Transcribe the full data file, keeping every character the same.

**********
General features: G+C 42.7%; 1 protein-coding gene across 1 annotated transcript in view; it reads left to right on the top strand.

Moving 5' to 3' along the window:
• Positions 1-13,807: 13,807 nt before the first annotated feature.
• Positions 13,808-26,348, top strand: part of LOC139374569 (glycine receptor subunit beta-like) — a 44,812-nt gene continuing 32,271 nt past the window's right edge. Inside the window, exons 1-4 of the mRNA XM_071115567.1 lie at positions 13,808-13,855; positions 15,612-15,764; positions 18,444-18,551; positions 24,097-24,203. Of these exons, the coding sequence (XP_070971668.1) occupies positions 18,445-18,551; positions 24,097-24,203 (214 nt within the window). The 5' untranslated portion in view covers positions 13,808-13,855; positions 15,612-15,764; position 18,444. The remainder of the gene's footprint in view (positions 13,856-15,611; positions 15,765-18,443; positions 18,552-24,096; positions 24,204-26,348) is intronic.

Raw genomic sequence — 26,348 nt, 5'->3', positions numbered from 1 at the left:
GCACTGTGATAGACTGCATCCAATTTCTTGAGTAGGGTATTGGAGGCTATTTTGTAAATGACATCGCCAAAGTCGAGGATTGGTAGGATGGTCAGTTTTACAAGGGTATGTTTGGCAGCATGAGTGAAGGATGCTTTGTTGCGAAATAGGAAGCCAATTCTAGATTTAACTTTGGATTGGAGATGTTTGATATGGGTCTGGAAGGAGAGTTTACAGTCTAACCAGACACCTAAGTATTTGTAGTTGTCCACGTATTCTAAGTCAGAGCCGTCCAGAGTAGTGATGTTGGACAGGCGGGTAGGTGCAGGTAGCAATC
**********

General features: G+C 42.7%; 1 protein-coding gene across 1 annotated transcript in view; it reads left to right on the top strand.

Moving 5' to 3' along the window:
• Positions 1-13,807: 13,807 nt before the first annotated feature.
• Positions 13,808-26,348, top strand: part of LOC139374569 (glycine receptor subunit beta-like) — a 44,812-nt gene continuing 32,271 nt past the window's right edge. Inside the window, exons 1-4 of the mRNA XM_071115567.1 lie at positions 13,808-13,855; positions 15,612-15,764; positions 18,444-18,551; positions 24,097-24,203. Of these exons, the coding sequence (XP_070971668.1) occupies positions 18,445-18,551; positions 24,097-24,203 (214 nt within the window). The 5' untranslated portion in view covers positions 13,808-13,855; positions 15,612-15,764; position 18,444. The remainder of the gene's footprint in view (positions 13,856-15,611; positions 15,765-18,443; positions 18,552-24,096; positions 24,204-26,348) is intronic.

Raw genomic sequence — 26,348 nt, 5'->3', positions numbered from 1 at the left:
GCACTGTGATAGACTGCATCCAATTTCTTGAGTAGGGTATTGGAGGCTATTTTGTAAATGACATCGCCAAAGTCGAGGATTGGTAGGATGGTCAGTTTTACAAGGGTATGTTTGGCAGCATGAGTGAAGGATGCTTTGTTGCGAAATAGGAAGCCAATTCTAGATTTAACTTTGGATTGGAGATGTTTGATATGGGTCTGGAAGGAGAGTTTACAGTCTAACCAGACACCTAAGTATTTGTAGTTGTCCACGTATTCTAAGTCAGAGCCGTCCAGAGTAGTGATGTTGGACAGGCGGGTAGGTGCAGGTAGCAATC